Method: Salt-roasting Serves 4 to 6 as a main course. May be served hot or cold; if cold, the chicken may be prepared up to a day in advance. (Do not reheat.) Suggested beverage: Pinot Noir or Burgundy
3 slices fresh ginger root 3 whole garlic cloves, lightly crushed 3 whole scallions, cut into 3-inch sections 1 tablespoon peanut oil 1 tablespoon bean sauce 2 tablespoons thin soy sauce 1 tablespoon Shaoxing wine or dry sherry 1 tablespoon sugar 1 whole star anise 1 teaspoon whole Sichuan peppercorns, roasted 1/4 cup chicken broth 8 whole stems Chinese parsley
[This marinade can also be used on roasted duck. S.C.]
Fill the chicken with the marinade, skewer it shut, and allow it to dry for 1 1/2 hours.
1. Wrap the chicken in a large piece of caul fat or cheesecloth soaked in oil.
2. Heat the salt in a pot [heavy Dutch oven, big wok or whatever can take the heat. S.C.] on top of the stove over a low flame or in the oven at 350 degrees for at least 1 hour. Pour off some of the salt, leaving just enough to cover the bottom of the pot. Lay the chicken on top of the salt in the pot and cover it with the remaining salt. Cover the pot and bake the chicken at 350 degrees for 1 1/2 hours.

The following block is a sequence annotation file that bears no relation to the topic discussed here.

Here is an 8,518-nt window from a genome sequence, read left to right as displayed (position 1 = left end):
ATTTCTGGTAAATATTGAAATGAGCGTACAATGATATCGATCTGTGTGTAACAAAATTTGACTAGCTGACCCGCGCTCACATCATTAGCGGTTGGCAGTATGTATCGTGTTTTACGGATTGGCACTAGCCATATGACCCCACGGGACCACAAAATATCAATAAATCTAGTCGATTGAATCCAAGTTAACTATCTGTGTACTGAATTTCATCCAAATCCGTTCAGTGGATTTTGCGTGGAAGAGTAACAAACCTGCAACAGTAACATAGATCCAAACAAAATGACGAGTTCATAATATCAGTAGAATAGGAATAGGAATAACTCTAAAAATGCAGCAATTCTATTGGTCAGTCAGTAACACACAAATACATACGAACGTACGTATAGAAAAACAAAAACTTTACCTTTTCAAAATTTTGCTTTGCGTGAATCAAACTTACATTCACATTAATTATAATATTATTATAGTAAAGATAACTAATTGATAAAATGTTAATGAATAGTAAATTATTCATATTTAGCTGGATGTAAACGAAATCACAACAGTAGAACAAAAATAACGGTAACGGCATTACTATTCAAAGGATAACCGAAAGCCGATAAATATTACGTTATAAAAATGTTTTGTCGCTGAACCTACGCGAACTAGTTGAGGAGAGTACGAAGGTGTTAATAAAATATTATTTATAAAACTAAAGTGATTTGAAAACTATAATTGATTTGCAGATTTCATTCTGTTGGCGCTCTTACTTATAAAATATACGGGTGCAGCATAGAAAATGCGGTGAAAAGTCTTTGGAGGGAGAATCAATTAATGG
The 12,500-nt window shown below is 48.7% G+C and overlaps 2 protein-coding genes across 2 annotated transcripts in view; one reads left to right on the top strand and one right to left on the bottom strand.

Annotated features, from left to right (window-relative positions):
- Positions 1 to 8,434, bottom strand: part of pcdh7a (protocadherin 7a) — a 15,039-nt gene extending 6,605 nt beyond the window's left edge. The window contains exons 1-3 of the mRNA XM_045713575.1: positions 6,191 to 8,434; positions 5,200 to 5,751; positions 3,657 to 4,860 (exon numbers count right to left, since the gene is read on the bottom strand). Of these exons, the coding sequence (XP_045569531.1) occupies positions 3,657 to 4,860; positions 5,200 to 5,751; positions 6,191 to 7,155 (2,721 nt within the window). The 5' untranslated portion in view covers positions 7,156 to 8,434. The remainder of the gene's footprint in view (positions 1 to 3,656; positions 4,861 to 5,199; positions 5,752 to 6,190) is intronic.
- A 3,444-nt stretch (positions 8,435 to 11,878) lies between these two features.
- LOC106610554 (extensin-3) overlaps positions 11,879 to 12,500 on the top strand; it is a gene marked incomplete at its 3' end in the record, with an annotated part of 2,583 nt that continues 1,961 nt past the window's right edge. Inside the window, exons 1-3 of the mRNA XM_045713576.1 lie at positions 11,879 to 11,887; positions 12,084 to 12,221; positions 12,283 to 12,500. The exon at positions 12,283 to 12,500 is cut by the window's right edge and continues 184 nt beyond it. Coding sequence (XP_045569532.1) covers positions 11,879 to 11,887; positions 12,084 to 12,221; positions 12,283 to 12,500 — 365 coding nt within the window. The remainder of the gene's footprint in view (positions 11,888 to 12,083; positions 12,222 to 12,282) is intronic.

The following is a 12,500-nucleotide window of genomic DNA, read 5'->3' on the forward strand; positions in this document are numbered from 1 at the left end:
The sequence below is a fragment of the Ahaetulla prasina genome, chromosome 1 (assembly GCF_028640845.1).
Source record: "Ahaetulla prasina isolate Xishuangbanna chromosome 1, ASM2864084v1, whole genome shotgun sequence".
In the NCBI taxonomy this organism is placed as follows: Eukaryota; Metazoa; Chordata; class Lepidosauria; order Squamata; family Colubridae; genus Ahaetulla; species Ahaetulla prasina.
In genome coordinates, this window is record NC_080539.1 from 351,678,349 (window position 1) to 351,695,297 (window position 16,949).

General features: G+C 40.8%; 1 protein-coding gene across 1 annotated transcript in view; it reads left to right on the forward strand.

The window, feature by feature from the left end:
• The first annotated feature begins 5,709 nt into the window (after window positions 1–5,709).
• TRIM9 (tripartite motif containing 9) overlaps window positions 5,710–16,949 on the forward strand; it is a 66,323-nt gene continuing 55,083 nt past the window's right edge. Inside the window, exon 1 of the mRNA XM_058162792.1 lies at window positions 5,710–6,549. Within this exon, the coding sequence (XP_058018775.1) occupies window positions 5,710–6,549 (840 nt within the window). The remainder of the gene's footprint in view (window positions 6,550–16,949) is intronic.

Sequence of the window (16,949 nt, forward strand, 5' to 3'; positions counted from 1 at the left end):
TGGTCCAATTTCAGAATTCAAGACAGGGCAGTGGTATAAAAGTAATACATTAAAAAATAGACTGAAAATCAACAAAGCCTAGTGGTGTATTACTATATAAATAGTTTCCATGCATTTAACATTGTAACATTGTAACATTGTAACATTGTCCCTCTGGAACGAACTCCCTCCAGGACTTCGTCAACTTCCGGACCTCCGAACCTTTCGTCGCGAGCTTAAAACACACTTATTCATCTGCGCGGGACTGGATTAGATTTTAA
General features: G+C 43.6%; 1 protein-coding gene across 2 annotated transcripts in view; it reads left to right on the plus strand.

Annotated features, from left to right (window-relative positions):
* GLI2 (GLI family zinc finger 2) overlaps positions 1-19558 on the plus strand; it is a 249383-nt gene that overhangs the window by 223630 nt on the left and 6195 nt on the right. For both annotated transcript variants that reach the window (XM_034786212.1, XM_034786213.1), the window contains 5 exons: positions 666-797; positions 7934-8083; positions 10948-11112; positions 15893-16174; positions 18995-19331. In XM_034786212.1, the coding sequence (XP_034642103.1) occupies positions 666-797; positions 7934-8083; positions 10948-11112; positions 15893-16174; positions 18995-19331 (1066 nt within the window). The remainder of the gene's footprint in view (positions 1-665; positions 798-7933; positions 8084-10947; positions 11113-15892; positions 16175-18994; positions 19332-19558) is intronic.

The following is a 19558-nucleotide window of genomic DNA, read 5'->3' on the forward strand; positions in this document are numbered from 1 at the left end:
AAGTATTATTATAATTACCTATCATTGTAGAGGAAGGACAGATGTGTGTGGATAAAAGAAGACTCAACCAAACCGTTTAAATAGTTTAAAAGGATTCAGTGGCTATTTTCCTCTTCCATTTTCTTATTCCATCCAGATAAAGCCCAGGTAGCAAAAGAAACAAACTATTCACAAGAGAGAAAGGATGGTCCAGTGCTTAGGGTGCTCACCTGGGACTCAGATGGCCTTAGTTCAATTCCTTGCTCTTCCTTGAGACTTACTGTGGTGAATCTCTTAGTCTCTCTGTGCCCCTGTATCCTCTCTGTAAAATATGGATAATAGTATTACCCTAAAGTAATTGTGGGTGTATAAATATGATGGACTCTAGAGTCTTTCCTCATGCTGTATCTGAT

3. Remove the chicken from the salt.
4. Pull off the salt that remains caked on the chicken. Be careful, because the salt is hot.
5. With a paper towel, wipe away the remaining salt. (The salt in the pot can be reused.)
6. Peel off the caul fat, drain the marinade, and cut the chicken into bite-size pieces.
From "Chinese Technique" by Ken Hom with Harvey Steiman. Simon and Schuster, New York. 1981.
These are good "guest" foods. You can appear to have mastered esoteric Oriental cooking techniques without ever having actually prepared the dish before... Unless you drop the pot on the kitchen floor and set it on fire with the hot salt, it's a pretty foolproof cooking technique.
I'd serve these two recipes with hot mustard, a bowl of hoisin sauce, Chinkiang vinegar, spiced salt and a bowl of chopped green onions for dipping along with some sweet Chinese pickles and lots of ice-cold Oriental beer. Heaven! (And rice, of course.)